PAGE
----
Recently I was shopping around online for car insurance, and a thought came to me: What if car insurance was decided not only by your prior driving history, but also by intelligence? Think about it. Would that maybe solve the amount of idiotic drivers there are in the world? Now I know that this may be a little harsh, but stay with me on this. Ok, every time someone needed to re-purchase their insurance (usually every six months), they would have to take a written driving test, made up of maybe 20-25 multiple choice questions (none of which are going to be insanely difficult), and then, their premium would be either lowered or raised based on the outcome of the test. Now, as far as eligibility goes, I would impliment a "3 strikes" plan. This plan would look at a certain person's history. If within the last two years, they have had less than a combination of speeding violations, at-fault accidents, or any other violations equalling three, then they would take the test. When you're talking about repeat offenders that have more than two violations, you obviously know that this person is already realizing their driving woes through their ever-increasing premiums, so therefore, they should already be aware that they are not "on top of their driving game" to begin with. Also, anyone that has ever been convicted of a DUI or has any history of drinking or substance abuse would not be eligible, under any circumstances, to take the test. Basically, you would be rewarding people who follow the law and understand how to operate a motor vehicle, and you would be able to "weed out" potentially bad drivers who have just been fortunate and lucky that they have not been involved in more incidents. I think someone who was caught going 15 mph over the speed limit, and someone who doesn't know what "yield" means, should be punished the same way.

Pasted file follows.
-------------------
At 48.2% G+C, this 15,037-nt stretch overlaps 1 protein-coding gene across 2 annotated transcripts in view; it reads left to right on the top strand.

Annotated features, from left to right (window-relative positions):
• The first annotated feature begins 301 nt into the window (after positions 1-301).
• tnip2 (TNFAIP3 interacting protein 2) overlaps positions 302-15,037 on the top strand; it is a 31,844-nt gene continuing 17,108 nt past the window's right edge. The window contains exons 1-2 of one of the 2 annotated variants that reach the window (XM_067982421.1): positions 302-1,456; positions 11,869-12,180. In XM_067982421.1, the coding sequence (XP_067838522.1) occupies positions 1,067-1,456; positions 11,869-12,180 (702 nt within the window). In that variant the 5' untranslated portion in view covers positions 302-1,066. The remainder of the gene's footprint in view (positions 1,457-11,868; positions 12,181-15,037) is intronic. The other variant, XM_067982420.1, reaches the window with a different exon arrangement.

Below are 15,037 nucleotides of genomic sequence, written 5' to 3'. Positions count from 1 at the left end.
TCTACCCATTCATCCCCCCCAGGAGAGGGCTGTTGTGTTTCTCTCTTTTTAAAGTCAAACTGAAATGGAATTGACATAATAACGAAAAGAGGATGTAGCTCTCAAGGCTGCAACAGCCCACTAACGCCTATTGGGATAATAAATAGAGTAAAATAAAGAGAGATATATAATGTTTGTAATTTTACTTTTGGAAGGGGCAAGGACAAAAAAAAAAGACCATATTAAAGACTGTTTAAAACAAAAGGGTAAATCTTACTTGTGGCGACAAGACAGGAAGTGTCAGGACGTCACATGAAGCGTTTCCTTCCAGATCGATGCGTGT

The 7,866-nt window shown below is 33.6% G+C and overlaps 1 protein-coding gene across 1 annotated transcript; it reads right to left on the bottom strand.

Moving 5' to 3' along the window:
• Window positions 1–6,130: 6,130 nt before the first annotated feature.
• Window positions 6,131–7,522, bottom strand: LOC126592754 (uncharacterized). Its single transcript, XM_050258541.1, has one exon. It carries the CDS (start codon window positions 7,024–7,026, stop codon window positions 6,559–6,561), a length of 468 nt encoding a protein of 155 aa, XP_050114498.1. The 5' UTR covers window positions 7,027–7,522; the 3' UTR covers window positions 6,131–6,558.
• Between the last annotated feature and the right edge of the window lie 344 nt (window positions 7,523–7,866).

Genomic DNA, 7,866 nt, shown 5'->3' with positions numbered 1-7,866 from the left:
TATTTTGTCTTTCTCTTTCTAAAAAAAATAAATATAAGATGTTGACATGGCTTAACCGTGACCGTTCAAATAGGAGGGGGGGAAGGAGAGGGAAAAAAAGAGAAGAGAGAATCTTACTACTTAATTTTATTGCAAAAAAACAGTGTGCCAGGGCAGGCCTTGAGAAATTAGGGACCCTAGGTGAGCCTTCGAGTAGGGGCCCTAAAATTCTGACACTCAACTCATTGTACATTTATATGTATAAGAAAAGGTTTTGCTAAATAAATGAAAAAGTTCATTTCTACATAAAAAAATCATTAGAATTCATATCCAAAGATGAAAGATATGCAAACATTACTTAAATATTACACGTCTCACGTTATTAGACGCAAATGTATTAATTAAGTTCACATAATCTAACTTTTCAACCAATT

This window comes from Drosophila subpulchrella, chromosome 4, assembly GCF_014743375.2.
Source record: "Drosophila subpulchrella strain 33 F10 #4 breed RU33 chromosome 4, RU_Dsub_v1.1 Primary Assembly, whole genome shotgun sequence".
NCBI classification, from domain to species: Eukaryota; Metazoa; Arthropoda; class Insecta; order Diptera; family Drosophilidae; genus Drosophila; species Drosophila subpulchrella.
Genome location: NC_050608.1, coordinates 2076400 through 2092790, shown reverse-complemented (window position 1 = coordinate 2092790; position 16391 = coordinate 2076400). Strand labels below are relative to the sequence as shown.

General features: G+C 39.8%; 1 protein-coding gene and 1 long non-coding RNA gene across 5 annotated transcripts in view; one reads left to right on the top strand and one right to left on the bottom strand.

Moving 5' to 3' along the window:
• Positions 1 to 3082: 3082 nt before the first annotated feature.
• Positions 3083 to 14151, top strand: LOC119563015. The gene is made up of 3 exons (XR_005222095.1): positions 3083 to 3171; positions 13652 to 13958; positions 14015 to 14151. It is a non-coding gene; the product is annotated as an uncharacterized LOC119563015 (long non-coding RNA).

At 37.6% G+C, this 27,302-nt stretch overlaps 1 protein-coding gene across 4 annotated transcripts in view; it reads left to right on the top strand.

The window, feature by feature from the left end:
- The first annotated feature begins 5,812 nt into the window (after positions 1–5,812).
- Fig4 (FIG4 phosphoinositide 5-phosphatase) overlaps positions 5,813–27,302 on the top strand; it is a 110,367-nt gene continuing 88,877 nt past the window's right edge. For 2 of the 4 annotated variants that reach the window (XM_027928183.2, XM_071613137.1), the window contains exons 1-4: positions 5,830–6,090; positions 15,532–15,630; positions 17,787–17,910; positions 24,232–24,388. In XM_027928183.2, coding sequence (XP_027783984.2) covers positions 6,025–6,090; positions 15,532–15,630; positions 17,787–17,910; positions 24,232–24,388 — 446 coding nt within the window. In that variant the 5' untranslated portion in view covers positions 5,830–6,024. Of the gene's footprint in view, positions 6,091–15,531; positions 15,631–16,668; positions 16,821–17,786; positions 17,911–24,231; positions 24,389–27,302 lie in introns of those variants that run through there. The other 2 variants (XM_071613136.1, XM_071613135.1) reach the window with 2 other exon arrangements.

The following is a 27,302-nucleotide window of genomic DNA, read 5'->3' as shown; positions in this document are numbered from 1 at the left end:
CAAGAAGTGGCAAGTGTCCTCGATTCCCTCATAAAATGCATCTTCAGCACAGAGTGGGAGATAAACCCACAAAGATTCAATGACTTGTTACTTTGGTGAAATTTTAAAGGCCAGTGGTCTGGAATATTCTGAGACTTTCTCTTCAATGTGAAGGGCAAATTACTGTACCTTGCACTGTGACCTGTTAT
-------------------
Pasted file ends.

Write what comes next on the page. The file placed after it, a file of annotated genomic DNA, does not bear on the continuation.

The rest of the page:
I was watching ESPN the other day, and they were running their preview ad for "NASCAR on ESPN" and I started to think "how long can the country lifestyle stay popular?" I mean it has been around for a while no doubt, but recently, it has taken a bigger share in pop culture than ever. The idea of being "country" was all of a sudden cool. Does anyone remember, oh I don't know, maybe 15 years ago, when Alabama and Vince Gil were the top country artists, NASCAR was on ESPN2 (trust me, the TV rights were just a little smaller back then...maybe $2-3 billion cheaper), and if anyone had a southern accent, they were labelled as "dumb rednecks?" I just find it amazing that now, not only has it been embraced, but it's a staple in society. Now, rednecks are being paid millions of dollars to be...rednecks. However, this past year, I made an observation. Country's relevance is based entirely on how well NASCAR will continue to do. The whole NASCAR boom happened right after the death of Dale Earnhardt in 2001. His legacy was so profound that it took on a life of its own. People started reading about him in the news, they started showing highlights of him being "The Intimidator" on the track, and gradually, people began to start to take interest. All of this culminated to Dale Jr. winning the 2002 Daytona 500. After that, forget about it. You couldn't go anywhere without seeing someone with a #8 or a #3 sticker on their car, country music acts like Kenny Chesney, Lonestar, Keith Urban, and Tony Keith started selling out football stadiums that, at the time, had really only been reserved for one country act (Garth Brooks). The Blue Collar Tour, taking place around 2002, was the highest grossing comedy tour in history. People could not get enough of the country way. Now, I'm not so sure if this has the main-stay ability as everyone thought it once had. With NASCAR ratings dropping 10% (I attribute that entirely, by the way, to the fact that FOX does not cover all the races, and that NBC and TNT, with their below average telecasts, picked up half the schedule, including last year's Daytona 500 and the entire "Chase For The Cup.), I think country may be going down with the ship. Now I have nothing against country music. I'm not really into it, but there are a lot of talented artists out there. All I'm trying to say is that it seems that NASCAR is at the proverbial wheel in determining the impact country will have on society. Personally, I think ESPN is about to lose a ton of money in this deal. I feel like when you're watching a race, you can't watch it on any network but FOX. Their innovations, as I have said thousands of times before, have transcended sports and have made racing fun for people who don't even like NASCAR. They emphasize the action of the sport, and seemlessly integrate racing terminology so as to not lose the hardcore fan. Then, they will explain themselves, so that they will not be alienating people that aren't necessarily "gearheads." FOX should have ponied up the loot to get the entire schedule, but instead, turned its attention to the BCS, and now we'll be stuck with what's sure to be a below-average effort from "The Total Network."